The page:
She said “hi” but I was on minute-28 of an elliptical workout at the YMCA so I was red-faced and could barely breathe. It was pretty obvious I wasn’t going to be good for a conversation that included formed words and thoughts. I guess she forgot her ear buds and was bored and wanted to talk so she looked the other way and started a fairly loud conversation with the person to her left. I kept trying to breathe – and since I forgot my ear buds, too – I couldn’t help but eavesdrop.
The key revelation I picked up was that she had asked for two tea bags at a coffee shop that afternoon and was charged $2.25 each, which somewhat angered her and led to a sharp exchange with the waitress that ended with her telling the waitress, “I’m drinking your tip.”
I’ve always thought it was unfair to punish a waiter or waitress when a dining problem is clearly outside of his or her control. Like prices posted on the menu. Or a grease fire in the kitchen. And all that begs the question of why she was ordering tea in a coffee shop in the first place.
But what most caught my attention was that she was at least the fifth person I had heard in a 24-hour time frame that was complaining about how high prices are. If you’ve checked costs on homes and many commodities you already know it’s a seller’s market out there – if you can find someone that can actually afford what you have to sell!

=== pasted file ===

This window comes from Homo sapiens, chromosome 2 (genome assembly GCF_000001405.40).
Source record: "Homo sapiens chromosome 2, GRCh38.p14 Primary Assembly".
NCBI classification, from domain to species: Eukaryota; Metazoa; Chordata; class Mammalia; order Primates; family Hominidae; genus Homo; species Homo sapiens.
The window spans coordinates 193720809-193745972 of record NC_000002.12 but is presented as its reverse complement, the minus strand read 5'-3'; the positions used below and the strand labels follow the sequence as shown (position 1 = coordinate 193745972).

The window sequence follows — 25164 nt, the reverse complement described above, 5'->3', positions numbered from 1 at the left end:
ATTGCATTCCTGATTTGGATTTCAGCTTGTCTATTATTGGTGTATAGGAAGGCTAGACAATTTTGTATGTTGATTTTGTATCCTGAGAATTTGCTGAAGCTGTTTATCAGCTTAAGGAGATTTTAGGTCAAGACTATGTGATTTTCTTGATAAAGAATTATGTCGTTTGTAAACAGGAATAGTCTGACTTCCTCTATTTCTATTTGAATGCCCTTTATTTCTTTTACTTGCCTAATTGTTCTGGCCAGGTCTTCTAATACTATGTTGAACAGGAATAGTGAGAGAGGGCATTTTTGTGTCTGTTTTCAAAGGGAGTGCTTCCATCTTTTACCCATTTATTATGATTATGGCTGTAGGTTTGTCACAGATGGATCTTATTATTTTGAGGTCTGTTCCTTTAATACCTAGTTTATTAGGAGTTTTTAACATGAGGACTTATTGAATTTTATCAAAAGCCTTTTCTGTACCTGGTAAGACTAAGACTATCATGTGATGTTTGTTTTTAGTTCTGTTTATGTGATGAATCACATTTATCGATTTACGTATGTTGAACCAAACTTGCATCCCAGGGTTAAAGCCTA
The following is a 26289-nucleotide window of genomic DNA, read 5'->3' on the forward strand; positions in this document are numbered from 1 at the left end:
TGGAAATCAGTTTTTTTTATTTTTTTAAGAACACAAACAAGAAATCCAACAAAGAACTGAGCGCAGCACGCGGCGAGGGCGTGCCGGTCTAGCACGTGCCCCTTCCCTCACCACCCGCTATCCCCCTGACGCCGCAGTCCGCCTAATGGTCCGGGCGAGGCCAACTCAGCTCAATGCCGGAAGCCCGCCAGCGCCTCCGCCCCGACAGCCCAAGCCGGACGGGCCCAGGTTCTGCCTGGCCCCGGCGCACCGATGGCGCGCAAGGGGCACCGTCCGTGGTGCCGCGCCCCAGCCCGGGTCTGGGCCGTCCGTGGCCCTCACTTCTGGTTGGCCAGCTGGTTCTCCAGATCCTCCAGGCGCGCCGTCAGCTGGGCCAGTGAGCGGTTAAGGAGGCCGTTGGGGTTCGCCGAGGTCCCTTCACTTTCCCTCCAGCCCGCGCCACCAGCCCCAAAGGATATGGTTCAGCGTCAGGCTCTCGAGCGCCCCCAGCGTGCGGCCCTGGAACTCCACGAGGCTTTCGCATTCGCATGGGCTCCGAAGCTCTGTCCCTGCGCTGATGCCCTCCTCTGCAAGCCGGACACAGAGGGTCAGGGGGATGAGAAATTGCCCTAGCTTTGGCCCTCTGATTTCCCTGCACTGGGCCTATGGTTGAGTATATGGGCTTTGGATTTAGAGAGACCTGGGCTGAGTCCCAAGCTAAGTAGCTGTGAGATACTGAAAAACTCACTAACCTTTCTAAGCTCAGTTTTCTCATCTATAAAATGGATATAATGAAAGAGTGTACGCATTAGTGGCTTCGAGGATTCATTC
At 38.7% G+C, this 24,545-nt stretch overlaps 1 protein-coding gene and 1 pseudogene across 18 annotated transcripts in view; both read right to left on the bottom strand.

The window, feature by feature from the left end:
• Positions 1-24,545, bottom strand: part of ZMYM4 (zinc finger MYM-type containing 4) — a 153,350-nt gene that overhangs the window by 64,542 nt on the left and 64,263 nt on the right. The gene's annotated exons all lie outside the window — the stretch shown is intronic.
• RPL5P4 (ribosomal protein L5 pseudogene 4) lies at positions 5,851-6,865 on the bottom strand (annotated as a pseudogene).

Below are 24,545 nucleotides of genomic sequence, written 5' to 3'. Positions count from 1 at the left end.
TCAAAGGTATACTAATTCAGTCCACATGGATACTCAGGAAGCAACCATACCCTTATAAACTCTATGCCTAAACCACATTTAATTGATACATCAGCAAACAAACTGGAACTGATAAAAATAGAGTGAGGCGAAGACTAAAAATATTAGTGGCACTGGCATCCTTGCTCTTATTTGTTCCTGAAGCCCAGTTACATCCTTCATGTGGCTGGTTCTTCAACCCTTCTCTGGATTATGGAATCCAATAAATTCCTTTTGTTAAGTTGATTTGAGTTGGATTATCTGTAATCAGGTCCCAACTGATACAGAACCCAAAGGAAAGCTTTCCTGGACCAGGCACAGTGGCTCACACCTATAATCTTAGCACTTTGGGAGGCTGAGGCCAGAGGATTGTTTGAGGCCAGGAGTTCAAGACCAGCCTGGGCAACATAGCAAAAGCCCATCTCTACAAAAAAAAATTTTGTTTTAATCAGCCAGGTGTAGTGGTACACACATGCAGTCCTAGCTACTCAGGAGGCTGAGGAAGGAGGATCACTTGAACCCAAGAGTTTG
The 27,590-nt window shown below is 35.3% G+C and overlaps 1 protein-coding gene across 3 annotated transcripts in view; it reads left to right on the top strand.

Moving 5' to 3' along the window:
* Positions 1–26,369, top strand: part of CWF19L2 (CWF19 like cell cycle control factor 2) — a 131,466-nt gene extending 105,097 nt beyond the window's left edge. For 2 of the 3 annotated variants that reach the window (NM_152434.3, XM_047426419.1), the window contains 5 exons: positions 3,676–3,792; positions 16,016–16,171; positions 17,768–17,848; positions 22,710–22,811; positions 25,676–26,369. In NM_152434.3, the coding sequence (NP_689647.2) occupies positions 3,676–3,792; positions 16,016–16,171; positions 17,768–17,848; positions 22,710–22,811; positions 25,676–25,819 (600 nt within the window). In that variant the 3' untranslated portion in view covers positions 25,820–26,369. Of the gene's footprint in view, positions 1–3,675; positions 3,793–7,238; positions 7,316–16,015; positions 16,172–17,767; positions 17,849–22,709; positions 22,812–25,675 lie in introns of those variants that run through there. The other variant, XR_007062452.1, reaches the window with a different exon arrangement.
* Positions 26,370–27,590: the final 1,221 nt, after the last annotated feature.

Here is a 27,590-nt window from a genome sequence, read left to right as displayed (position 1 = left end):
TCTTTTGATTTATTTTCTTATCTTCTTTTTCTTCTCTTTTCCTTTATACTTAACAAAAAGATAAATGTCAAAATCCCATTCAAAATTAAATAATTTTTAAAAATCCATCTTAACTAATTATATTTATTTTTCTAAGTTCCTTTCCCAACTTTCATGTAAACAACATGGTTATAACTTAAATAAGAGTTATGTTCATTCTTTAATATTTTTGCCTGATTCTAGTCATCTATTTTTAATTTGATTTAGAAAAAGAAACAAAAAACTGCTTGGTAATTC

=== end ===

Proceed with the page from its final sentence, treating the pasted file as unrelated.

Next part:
What I think I was overhearing was actually a micro example of a fundamental psychological shift occurring on the macro level in America. We’ve always complained about prices – except when bragging about how much we paid for something – but I think now people really mean it.
Could it be that we are shifting from being consumers to conservers again? A lot of pundits will say it’s about time. That sounds as good and right as saying you’re only going to help people who can’t afford their homes because of bad luck rather than those who can’t afford their homes because they were greedy. But many economists will remind us that the Great Depression was caused in large measure because people stopped spending and investing. Consumer spending does create the magical process of turning a company’s inventory or services into cash, which is usually a requisite for staying in business.
But that doesn’t mean we haven’t been incredibly greedy and overspent on the aggregate – and as individuals. This seeming personal course correction – possibly nothing more than a temporary dip in our mad spending ways – is undoubtedly overdue but we shouldn’t be naive that there won’t be more corporate casualties. Whatever you think of companies – unfair, unfeeling, unscrupulous or anything else unflattering – they are entities that provide jobs.
So what’s the takeaway in all this for me? First of all, I’m not going to forget my ear buds again. And secondly, I’m limiting myself to one tea bag!